In order to go through reproductive cycles, organisms must be able to generate both essential kinds of structural effects, reproduction and various forms of non-reproductive work. That was possible in this case, because the various structural causes bundled together in of DNA molecules were copies of lower level proto-organisms that were able to do both kinds of essential work at the previous stage.

The DNA molecule could do non-reproductive work, because it contains multiple parts, usually called "genes", each of which has a geometrical structure that can serve as a template from which the RNA molecule (called messenger-RNA, or mRNA) can be transcribed. And DNA molecules could synthesize proteins in the established way, because the ribosomes and tRNA needed for protein synthesis had already evolved and were readily available in colonies of RNA in every local region. To be sure, transcription is a structural effect that requires the help of special protein catalysts. But natural selection was so inefficient at the first stage that they would be among the proteins being synthesized in at least some colonies of RNA. And a template for such proteins would be among the first genes included in DNA molecules, since their expressions would control a condition that affects their reproduction.

DNA reproduction also requires a special protein to promote it, but such a protein could be supplied in a similar way at first. And with the addition of one kind of nucleotide to those available in such colonies, DNA molecules would have all the parts they need to reproduce themselves in much the same way as RNA..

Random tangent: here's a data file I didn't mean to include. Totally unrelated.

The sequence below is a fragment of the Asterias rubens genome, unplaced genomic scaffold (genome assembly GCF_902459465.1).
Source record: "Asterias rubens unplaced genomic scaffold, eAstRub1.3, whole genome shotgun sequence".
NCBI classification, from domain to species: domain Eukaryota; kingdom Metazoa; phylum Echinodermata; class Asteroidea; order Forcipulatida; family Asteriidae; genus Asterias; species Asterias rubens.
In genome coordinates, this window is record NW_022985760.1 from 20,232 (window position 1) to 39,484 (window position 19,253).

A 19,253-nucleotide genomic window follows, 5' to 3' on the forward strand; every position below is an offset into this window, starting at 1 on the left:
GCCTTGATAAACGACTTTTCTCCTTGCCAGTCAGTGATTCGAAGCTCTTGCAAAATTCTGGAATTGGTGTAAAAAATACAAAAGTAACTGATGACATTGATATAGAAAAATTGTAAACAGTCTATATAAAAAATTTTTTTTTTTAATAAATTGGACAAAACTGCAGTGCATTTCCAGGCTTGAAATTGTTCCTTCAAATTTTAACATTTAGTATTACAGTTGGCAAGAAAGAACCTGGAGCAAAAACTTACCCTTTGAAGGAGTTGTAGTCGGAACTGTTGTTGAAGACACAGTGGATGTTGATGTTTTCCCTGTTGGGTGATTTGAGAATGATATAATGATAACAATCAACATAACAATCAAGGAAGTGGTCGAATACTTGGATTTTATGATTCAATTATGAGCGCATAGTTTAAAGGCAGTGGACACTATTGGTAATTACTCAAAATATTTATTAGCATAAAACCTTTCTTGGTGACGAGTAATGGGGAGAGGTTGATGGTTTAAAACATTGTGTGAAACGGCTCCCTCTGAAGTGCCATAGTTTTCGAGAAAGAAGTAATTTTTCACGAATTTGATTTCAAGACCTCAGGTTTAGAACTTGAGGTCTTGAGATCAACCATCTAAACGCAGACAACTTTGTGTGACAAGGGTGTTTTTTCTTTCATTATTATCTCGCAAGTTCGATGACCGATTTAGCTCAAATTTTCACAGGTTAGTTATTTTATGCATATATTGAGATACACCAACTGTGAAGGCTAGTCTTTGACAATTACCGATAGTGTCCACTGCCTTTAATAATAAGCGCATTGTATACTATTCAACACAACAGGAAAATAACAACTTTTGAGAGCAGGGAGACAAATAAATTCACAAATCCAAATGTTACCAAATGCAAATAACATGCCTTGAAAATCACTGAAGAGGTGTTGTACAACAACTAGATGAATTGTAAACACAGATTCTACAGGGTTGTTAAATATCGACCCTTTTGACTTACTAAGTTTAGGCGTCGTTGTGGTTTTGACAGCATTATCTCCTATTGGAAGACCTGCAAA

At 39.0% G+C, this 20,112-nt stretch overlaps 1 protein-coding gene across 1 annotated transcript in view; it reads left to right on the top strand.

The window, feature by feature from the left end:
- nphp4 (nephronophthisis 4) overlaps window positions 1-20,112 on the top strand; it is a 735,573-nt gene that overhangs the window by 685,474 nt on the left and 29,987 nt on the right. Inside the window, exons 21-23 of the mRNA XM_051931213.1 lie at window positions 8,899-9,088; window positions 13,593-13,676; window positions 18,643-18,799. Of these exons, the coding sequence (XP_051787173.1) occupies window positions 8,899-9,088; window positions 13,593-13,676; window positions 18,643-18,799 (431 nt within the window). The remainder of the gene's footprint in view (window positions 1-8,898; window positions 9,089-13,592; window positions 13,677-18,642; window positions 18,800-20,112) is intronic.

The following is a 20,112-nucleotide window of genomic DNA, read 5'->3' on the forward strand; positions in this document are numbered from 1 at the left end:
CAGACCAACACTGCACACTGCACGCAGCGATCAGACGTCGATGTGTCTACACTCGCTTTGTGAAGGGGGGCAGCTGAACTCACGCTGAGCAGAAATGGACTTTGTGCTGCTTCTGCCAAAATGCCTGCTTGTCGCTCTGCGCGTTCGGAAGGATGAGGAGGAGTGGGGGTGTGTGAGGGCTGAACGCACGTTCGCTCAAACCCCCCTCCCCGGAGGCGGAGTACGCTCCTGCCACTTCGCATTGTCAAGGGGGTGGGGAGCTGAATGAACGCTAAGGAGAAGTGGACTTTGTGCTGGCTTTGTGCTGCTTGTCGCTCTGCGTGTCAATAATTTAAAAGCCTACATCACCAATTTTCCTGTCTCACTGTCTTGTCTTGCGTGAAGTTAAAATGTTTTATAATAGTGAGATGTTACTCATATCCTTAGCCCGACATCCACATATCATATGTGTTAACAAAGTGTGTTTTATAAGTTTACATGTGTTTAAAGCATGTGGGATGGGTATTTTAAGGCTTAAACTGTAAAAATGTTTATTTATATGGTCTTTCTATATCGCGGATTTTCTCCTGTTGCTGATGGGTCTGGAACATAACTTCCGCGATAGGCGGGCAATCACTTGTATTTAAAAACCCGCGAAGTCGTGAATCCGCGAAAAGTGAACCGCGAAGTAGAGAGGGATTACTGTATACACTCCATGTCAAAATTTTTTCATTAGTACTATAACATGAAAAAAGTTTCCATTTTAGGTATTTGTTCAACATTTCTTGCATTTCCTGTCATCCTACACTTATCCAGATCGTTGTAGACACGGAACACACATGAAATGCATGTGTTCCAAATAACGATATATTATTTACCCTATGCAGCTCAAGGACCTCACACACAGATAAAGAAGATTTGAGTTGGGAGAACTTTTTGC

At the beginning, DNA molecules would be able to reproduce and control conditions affecting their reproduction, because there were favorable conditions. Colonies of RNA would provide most of the energy, parts, ribosomes and other housekeeping molecules, and DNA molecules themselves could direct the synthesis of the new protein molecules needed to control the condition affecting their own reproduction.

That is, by containing a gene whose protein facilitated transcription of mRNA and another gene whose protein facilitated its own replication, DNA molecules would themselves enrich the mix of molecules in the region sufficiently to go through reproductive cycles alongside RNA in the same regions, reproducing themselves and doing non-reproductive work during the same period of the circadian cycle as RNA.

The second level of biological organization illustrates a feature typical of biological levels: not only is the organism going through reproductive cycles on a higher level of part-whole complexity in space than the organisms from the previous stage, but each reproductive cycle of the higher level organism usually involves many reproductive cycles of lower level organisms. That is, in the biological levels, the reproductive cycles at the next stage have a higher level of part-whole complexity in time as well as a higher level of part-whole complexity in space.

DNA molecules generate non-reproductive structural effects by transcribing segments as mRNA molecules and using the mRNA molecules to synthesize a protein molecule, and this process may occur many times from the same gene.